Her retro 1960s lyrical content and psychedelic album artwork appealed to my hippie side in a way that scared me yet brought me comfort at the same time. After several listens I've noticed myself being drawn in closer and closer. It became clear that the sound I had described as "raw" more accurately could be described as honest and pure.
Track three, "Song for the Ganges River", is one of my favorites. Sylvia's poetry comes from the heart and reveals a touching connection to nature and it's emotionally healing properties.
Her song, "Everyday", probably has my favorite lyrics out of the whole album in which she searches herself for forgiveness:
Help me to let go of the things that I don't understand,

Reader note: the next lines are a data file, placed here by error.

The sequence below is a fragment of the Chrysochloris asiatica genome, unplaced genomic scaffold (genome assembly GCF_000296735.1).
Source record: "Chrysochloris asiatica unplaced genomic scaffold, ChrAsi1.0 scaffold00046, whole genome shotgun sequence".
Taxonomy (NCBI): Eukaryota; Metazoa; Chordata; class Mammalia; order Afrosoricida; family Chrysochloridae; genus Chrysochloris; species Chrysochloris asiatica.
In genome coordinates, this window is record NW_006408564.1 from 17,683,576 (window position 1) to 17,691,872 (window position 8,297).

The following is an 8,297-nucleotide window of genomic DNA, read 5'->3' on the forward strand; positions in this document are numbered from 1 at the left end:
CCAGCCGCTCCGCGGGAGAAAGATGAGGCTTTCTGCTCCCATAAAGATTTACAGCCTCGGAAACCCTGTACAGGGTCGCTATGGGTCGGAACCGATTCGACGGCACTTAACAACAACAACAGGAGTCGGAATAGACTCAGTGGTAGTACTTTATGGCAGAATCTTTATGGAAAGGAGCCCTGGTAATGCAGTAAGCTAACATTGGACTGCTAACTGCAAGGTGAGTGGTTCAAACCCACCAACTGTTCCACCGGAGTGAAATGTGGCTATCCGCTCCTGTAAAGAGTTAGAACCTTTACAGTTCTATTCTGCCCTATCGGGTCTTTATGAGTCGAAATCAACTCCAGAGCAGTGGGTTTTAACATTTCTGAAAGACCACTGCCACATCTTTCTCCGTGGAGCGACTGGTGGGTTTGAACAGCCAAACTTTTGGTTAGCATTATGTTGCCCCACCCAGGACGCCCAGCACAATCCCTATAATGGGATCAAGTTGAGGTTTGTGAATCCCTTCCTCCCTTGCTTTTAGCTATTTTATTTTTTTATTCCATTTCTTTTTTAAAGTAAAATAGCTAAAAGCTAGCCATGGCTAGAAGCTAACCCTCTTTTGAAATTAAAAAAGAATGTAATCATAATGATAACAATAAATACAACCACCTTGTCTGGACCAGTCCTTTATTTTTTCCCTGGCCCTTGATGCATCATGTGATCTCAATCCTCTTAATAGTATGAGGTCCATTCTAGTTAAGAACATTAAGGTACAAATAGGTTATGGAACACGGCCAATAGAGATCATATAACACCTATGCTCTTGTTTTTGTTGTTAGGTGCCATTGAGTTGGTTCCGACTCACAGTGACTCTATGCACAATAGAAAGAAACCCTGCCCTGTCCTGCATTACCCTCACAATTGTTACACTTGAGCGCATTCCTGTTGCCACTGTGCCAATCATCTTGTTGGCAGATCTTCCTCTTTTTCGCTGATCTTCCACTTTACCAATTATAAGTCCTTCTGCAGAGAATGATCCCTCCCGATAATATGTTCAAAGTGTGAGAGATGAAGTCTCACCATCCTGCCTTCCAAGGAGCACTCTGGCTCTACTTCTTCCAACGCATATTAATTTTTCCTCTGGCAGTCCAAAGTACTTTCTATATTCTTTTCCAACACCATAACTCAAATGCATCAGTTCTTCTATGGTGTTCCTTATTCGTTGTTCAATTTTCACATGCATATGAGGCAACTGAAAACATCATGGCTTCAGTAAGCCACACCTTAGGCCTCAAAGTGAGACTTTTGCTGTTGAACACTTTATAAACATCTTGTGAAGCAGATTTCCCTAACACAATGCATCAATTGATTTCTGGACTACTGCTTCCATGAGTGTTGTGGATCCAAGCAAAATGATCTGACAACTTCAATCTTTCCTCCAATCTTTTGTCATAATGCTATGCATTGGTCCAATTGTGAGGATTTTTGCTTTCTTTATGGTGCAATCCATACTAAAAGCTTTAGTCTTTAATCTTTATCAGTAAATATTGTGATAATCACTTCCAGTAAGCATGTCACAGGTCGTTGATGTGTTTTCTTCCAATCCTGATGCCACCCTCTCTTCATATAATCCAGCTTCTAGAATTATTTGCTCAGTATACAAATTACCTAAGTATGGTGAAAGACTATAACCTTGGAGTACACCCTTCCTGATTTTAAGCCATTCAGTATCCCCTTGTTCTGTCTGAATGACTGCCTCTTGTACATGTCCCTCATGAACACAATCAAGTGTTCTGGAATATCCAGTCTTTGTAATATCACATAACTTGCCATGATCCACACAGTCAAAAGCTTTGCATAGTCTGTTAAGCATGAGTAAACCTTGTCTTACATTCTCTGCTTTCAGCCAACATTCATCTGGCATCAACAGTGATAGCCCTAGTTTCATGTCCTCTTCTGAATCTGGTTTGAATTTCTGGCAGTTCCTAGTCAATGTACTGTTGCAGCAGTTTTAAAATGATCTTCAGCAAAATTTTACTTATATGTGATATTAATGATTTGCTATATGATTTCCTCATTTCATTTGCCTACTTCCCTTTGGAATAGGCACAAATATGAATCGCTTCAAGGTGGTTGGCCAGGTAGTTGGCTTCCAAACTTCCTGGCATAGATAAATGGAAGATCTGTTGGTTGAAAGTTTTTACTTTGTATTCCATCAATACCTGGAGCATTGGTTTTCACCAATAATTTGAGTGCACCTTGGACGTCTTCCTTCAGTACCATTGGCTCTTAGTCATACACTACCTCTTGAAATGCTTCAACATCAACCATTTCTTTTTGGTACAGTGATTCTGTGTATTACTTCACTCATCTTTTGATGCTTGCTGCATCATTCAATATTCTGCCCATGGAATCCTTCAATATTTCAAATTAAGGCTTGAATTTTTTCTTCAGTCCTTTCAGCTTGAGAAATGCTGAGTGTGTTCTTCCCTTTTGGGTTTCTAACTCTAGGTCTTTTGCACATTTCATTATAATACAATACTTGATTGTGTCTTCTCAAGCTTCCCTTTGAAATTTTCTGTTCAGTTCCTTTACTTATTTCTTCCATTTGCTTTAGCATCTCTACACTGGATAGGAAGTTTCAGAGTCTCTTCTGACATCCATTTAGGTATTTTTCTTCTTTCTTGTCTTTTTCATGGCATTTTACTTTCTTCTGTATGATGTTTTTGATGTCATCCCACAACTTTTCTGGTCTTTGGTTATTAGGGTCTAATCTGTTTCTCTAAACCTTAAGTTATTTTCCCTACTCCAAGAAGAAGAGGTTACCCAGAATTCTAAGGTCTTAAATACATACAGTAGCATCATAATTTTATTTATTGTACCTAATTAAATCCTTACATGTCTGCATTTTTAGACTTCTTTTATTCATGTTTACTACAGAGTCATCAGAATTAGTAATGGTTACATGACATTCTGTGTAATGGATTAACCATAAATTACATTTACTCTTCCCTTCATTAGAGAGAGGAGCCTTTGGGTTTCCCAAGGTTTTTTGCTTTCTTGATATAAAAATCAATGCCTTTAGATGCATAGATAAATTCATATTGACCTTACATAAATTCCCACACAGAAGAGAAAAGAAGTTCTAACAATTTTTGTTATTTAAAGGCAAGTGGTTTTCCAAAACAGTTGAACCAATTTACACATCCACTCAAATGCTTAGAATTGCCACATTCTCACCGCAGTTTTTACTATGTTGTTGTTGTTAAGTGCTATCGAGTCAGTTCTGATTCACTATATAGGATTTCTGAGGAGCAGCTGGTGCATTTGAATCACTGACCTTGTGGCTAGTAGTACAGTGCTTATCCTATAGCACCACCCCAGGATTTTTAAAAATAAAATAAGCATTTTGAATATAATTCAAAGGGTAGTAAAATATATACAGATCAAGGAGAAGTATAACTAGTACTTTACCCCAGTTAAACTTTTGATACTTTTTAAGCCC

Please give me love for the people that I can't stand,
Help me to remember that God lives in every man,
Help me to unfold my fist into an open hand
Another highlight is Sylvia's cover of the Grateful Dead's "Terrapin Station". With close nit harmony vocals and warming cello played by Sylvia herself, she creates a ten-minute epic journey full of rich instrumentals and triumphant vocals.
Sylvia gets bonus points for giving 100% of the proceeds of "Release the Medicine" to the Karen Beasley Sea Turtle Rescue and Rehabilitation Center and for duplicating her CDs with environmentally friendly materials.
In addition to writing and performing her psychedelic peace music, Sylvia teaches yoga, does hospice work, and lives with "two kitties and a bunny" in Oakland, California.